‘A revolutionary career does not lead to banquets and honorary titles, interesting research and professorial wages. It leads to misery, disgrace, ingratitude, prison and a voyage into the unknown, illuminated by only an almost superhuman belief.’ Max Horkheimer
The underlying theme of my provocation today will be the idea of provocation: its relevance, effectiveness, and even possibility. My initial idea was to do something with the Situationist’s text ‘On the Poverty of Student Life’ (1966). I first came across this text – the first text from the Situationist International I ever read, or remember reading – at a point during my BA in Politics at which I was completely disillusioned and bored. It pinpointed many of the frustrations I felt with my program, school, classmates, professors, and myself, and formulated a political way of understanding my disillusionment and boredom, as well as a ‘program’ for reactivating my engagement with the political. As such, however, I associate the text so strongly with a particular feeling of teenage angst and youthful naivety that it is today difficult for me to engage with. Reading it again recently I felt slightly embarrassed. The authors’ attempts to provoke their imagined readers seemed so anachronistic as to be almost cute and endearing. Still, working with the Situationists entails at some point considering whether or not one is utilizing radical politics for careerist ends, devitalizing them in the process. This is something I still haven’t resolved completely and this is part of the reason why I think it’s worth going back to this text, even if I risk getting trapped in a morass of hackneyed discussions about ‘genuine’ radicality, recuperation, and denouncing the so-called radicals funded by the state.
According to its dictionary definition a provocation is: ‘action or speech that makes someone annoyed or angry, especially deliberately.’ ‘On the Poverty of Student Life’ was clearly intended as primarily a provocation (rather than as primarily a nuanced, scholarly essay), and according to the Situationists and their legend it was an enormously successful one, ultimately leading to May ’68. The text was written after a group of pro-Situationists managed to get elected to the presidency at the University of Strasbourg Student Union and contacted the Situationists asking advice as to the best way to destroy the university. Debord gave Mustapha Khayati the task of writing a pamphlet (in discussion with the students) that would ‘provoke an extreme response, possibly even violence, from the university authorities.’ The Student Union spent their entire funds on printing ten thousand copies of the pamphlet in a fancy jacket, its full title being ‘On the Poverty of Student Life, considered in its economic, political, psychological, sexual and especially intellectual aspects, with a modest proposal for its remedy’. This was part of a chain of orchestrated events in which the entire authority of the university was challenged, with revolutionary tracts being put up on walls and distributed and students throwing tomatoes at professors.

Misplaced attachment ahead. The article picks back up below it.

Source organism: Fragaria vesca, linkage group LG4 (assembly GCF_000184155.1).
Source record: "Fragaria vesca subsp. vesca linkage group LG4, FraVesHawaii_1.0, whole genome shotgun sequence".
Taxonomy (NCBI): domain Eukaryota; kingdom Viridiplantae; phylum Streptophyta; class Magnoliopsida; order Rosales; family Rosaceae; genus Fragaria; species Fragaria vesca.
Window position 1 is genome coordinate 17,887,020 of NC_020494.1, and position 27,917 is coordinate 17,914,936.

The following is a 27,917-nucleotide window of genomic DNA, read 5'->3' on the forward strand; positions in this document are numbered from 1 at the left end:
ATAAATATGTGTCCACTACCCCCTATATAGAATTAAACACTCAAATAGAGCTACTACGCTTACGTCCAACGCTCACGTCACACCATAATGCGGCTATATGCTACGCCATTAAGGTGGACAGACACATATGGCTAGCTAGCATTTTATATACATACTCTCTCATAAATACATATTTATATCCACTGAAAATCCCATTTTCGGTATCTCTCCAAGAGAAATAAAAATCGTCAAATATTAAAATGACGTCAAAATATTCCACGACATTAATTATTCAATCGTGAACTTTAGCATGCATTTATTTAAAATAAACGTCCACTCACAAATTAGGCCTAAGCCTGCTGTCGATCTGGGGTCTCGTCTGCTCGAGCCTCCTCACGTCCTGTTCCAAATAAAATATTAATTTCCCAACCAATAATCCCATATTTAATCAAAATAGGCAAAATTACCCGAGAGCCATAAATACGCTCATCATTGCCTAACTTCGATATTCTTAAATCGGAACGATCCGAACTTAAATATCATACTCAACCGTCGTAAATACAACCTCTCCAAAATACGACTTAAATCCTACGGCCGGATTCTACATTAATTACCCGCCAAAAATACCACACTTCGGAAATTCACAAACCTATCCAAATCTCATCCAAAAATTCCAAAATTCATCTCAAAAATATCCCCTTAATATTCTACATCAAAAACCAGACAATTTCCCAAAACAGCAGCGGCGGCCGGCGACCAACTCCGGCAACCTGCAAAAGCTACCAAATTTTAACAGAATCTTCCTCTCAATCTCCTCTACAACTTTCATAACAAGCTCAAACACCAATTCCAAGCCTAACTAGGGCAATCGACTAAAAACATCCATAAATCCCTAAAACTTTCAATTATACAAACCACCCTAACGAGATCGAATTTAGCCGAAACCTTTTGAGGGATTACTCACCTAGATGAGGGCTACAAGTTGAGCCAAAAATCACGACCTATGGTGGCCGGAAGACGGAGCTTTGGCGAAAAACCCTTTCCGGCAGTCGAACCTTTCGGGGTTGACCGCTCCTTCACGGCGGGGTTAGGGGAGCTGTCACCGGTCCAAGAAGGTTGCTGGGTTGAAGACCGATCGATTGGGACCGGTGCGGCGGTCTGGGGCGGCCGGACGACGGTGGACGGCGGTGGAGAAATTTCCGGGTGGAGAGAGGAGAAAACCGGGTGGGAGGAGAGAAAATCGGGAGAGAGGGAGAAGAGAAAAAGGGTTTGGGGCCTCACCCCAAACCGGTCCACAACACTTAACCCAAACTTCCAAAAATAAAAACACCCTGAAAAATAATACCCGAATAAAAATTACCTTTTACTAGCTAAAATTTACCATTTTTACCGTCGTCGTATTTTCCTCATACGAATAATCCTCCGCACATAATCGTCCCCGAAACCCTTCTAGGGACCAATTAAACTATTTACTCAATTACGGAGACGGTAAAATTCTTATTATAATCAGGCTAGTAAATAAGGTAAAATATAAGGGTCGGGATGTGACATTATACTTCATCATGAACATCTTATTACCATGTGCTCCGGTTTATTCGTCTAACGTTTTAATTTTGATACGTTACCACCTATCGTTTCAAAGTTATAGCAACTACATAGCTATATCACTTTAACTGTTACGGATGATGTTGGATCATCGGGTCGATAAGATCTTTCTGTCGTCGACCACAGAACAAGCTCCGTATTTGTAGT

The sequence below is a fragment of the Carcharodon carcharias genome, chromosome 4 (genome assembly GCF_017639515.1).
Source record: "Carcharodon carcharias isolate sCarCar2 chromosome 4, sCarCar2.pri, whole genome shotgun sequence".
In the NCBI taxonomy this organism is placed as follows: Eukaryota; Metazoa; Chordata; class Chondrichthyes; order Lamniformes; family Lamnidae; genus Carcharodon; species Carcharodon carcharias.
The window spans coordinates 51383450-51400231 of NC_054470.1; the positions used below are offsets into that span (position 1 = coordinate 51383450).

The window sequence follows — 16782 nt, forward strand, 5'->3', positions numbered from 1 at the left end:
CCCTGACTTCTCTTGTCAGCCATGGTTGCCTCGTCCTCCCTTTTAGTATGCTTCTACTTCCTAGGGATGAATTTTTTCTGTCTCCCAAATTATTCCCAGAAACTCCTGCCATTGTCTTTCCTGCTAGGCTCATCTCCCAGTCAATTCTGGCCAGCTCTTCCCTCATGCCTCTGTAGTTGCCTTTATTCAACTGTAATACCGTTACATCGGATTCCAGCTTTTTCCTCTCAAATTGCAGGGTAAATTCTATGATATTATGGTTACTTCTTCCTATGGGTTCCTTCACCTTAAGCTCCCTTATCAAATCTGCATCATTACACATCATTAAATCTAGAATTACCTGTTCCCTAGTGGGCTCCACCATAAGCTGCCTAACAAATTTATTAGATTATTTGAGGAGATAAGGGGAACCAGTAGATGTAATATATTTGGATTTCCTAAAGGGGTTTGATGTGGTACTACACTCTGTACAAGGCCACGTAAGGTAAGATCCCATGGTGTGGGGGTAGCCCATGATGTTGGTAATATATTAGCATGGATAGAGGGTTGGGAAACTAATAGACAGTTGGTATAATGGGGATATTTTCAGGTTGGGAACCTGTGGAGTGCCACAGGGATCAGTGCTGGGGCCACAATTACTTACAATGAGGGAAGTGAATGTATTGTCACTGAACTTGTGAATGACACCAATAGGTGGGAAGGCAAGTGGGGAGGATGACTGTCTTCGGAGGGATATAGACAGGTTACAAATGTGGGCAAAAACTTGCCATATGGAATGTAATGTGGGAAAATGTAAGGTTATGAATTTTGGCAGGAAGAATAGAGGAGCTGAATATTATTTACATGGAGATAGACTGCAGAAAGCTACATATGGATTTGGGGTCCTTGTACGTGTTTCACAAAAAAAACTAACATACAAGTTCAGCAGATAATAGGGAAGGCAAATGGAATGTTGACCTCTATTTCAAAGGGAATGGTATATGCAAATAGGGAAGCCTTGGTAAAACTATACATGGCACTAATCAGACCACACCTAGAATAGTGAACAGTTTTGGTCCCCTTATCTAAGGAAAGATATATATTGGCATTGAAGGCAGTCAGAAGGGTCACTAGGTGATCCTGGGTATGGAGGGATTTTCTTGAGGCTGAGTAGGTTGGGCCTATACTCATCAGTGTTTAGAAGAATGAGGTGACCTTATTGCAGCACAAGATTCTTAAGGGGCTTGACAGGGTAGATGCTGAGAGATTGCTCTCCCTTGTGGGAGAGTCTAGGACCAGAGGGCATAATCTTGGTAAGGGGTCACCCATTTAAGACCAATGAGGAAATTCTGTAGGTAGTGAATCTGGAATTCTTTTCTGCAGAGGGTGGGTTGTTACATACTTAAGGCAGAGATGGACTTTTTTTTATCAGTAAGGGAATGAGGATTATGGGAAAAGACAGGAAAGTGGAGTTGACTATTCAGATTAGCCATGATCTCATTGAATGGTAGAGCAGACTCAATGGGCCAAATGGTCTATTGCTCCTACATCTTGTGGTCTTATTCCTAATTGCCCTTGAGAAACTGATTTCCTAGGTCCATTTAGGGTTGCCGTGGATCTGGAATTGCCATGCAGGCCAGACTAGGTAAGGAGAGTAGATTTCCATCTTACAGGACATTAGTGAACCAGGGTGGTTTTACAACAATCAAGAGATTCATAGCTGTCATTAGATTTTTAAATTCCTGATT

The text itself is a denunciation of the figure of the student (the most universally despised in France after the priest and the policeman) and the university. ‘The university has become an institutional organization of ignorance; “high culture” itself is being degraded in the assembly-line production of professors, all of whom are cretins and most of whom would get the bird from any audience of highschoolers.’ Its main purpose is to train white-collar workers, despite whatever delusions the professors and students harbor. ‘Being a student is a form of initiation,’ both in that they are being trained for a future in an office and given the time to groom their identity as a consumer. The situation is not completely hopeless as the Situationists point to a small percentage of students that have understood the system and exploit it accordingly, getting grants while spreading the seeds of sedition, and making ‘no secret of the fact that what they extract so easily from the “academic system” is used for its destruction.’ ‘The student cannot revolt against anything without revolting against his studies,’ they conclude, and a revolt against their studies is the first step towards a total rejection of the society that requires these studies.
The pro-Situationists from the Student Union were ultimately brought before a judge who described them as ‘scarecely more than adolescents, lacking all experience of real life. Their minds confused by ill-digested philosophical, social, political, and economic theories, and bored by the drab monotony of everything life, they make the empty, arrogant and pathetic claim to pass definitive judgments on their fellow students, their teachers, God, religion, the clergy and the governments and political systems of the entire world. Rejecting all morality and constraint these students do not hesitate to commend theft.’
The Situationists write in a later commentary on the events surrounding ‘On the Poverty of Student Life, ‘We want to make ideas dangerous again.’ For me, today, the ideas in ‘On the Poverty of Student Life’ do not feel particularly dangerous however. It may still be relevant enough to inspire (as it did for me nearly ten years ago), but it is difficult to imagine it helping spark a chain of events that would lead to anything the slightest bit similar to the ‘Strasbourg scandal’, let alone something like May 1968.